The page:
Both proposals have come amid renewed calls for acquiring sugar-industry land to allow water to be sent south from Lake Okeechobee and revisiting state management of water quality rules that have been imposed since 2011.
On Wednesday, theJames Madison Institute, a Tallahassee-based free-market think tank, issued a report that advised lawmakers not to rush into making policy changes.
Whatever projects are going to fix some of these problems, let's make sure that they are scientifically based, and not based on just somebody's opinion or emotion … it's not just a computer model that someone put together, saidDan Peterson, the institute's director of the Center for Property Rights. Let's really dig in and get some scientific data, so we have a firm foundation for our decisions.
Peterson authored the report, which proposes a study to determine the impact on the St. Lucie and Caloosahatchee river estuaries from local runoff and from U.S. Army Corps of Engineers-regulated releases of water from Lake Okeechobee.
Today, Governor Rick Scott activated Florida’s Small Business Emergency Bridge Loan Program for businesses affected by the presence of algal blooms in local waterways.Earlier this month, Governor Scott directed the Florida Department of Economic Opportunity (DEO) to activate a virtual business emergency operations center to survey businesses affected by the algal blooms in Lee, Martin, Palm Beach and St. Lucie Counties. After receiving more than 50 surveys from local businesses, DEO has opened the application period for loans to eligible small businesses from July 14 to August 31, 2016.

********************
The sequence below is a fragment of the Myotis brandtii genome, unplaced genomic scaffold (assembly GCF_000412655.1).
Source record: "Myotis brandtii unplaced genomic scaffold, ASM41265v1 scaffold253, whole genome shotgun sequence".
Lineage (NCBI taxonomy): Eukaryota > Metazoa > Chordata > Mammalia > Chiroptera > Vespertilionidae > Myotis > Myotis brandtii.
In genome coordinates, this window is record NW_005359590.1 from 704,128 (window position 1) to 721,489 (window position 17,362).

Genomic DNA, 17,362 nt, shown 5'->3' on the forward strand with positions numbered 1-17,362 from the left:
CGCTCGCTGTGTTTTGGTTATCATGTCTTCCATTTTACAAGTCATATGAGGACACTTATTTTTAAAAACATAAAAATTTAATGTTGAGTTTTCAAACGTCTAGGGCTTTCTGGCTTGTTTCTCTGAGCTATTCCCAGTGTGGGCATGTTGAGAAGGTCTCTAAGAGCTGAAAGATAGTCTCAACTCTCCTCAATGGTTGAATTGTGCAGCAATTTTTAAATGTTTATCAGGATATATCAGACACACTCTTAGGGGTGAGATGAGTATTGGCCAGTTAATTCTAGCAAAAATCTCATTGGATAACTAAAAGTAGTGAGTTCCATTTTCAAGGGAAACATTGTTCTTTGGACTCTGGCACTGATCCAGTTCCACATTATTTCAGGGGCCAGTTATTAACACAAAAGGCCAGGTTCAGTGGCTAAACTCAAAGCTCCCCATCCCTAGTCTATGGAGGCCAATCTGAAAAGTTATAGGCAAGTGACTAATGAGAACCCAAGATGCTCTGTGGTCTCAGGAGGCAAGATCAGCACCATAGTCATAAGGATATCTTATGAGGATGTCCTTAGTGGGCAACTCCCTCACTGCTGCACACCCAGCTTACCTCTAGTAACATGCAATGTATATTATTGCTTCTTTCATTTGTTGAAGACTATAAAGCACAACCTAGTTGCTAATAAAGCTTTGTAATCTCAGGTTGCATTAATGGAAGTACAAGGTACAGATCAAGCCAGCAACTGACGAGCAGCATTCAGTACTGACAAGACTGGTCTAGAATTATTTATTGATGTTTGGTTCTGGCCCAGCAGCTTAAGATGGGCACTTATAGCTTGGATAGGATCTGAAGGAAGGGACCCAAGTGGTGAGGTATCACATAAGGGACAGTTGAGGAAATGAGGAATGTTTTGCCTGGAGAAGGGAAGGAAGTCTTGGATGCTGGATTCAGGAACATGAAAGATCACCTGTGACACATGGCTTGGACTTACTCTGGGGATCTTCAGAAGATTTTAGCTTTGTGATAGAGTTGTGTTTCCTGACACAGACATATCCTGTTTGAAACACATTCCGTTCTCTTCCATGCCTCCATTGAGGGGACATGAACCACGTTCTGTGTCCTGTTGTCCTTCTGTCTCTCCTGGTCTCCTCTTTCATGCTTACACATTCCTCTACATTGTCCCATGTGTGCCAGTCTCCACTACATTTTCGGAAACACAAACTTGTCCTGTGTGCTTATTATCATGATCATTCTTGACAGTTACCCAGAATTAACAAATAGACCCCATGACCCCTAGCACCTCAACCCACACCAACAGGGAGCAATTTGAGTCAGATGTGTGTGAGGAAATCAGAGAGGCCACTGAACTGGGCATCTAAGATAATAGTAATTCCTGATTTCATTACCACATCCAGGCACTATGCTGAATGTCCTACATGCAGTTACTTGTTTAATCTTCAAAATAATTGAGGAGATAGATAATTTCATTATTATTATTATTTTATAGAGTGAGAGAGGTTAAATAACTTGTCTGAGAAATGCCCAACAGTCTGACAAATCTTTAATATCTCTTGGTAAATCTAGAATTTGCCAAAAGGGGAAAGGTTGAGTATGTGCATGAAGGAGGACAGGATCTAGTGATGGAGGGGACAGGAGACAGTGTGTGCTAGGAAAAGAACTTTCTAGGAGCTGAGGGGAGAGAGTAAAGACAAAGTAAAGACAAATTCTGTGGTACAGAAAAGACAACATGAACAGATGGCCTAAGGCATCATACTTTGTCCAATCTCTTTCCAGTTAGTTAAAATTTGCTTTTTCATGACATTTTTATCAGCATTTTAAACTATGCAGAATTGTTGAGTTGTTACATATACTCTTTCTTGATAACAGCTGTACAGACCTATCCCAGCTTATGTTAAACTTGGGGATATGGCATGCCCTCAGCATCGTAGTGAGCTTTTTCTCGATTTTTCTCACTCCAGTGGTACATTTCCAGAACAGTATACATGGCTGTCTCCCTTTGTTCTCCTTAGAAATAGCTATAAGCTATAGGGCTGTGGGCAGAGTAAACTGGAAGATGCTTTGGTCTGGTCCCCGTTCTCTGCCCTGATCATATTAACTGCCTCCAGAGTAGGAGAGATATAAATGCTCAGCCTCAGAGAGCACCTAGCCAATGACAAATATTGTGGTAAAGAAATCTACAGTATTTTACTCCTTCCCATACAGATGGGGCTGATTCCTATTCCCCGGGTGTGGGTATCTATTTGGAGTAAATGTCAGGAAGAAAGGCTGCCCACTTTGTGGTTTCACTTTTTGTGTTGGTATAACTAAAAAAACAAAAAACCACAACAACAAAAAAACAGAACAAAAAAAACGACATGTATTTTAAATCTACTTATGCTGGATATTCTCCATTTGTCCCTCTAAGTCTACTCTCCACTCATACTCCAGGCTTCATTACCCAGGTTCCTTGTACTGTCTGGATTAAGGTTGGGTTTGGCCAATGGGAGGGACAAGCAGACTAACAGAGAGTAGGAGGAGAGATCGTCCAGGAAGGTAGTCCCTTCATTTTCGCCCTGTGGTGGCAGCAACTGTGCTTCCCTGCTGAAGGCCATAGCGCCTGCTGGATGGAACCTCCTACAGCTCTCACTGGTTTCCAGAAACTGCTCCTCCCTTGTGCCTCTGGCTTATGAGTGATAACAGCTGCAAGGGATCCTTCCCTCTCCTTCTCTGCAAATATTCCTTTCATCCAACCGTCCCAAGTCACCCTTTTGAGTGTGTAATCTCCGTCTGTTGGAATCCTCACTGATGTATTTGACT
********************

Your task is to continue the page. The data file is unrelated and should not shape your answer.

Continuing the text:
Governor Scott said, “While Florida’s residents, waterways and economy have been severely impacted by this environmental emergency, our state has not hesitated to take action to support our coastal communities. Today, I activated Florida’s Small Business Emergency Bridge Loan Program to offer assistance to local small businesses in need of financial aid following the recent algal blooms. We remain prepared to use every resource available to make sure Florida’s families and natural treasures are protected.”
DEO Executive Director Cissy Proctor said, “The department’s virtual emergency operations center has collected information from many local businesses that have been damaged by the algae blooms. Small businesses are the backbone of Florida’s economy, and the bridge loan program will help those businesses affected by the algae meet their needs until the area recovers.”
The Florida Small Business Emergency Bridge Loan Program provides short-term loans to assist a business until other financial resources, such as a U.S. Small Business Administration Economic Injury Disaster Loan, are secured after a natural disaster. To see if a business is eligible or to complete an application by August 31, 2016 visitwww.floridadisasterloan.org. For additional questions regarding local administration of the Emergency Bridge Loan Program, contact representatives from the Florida Small Business Development Centers (SBDCs).
News Service of Florida Assignment Manager Tom Urban contributed to this report.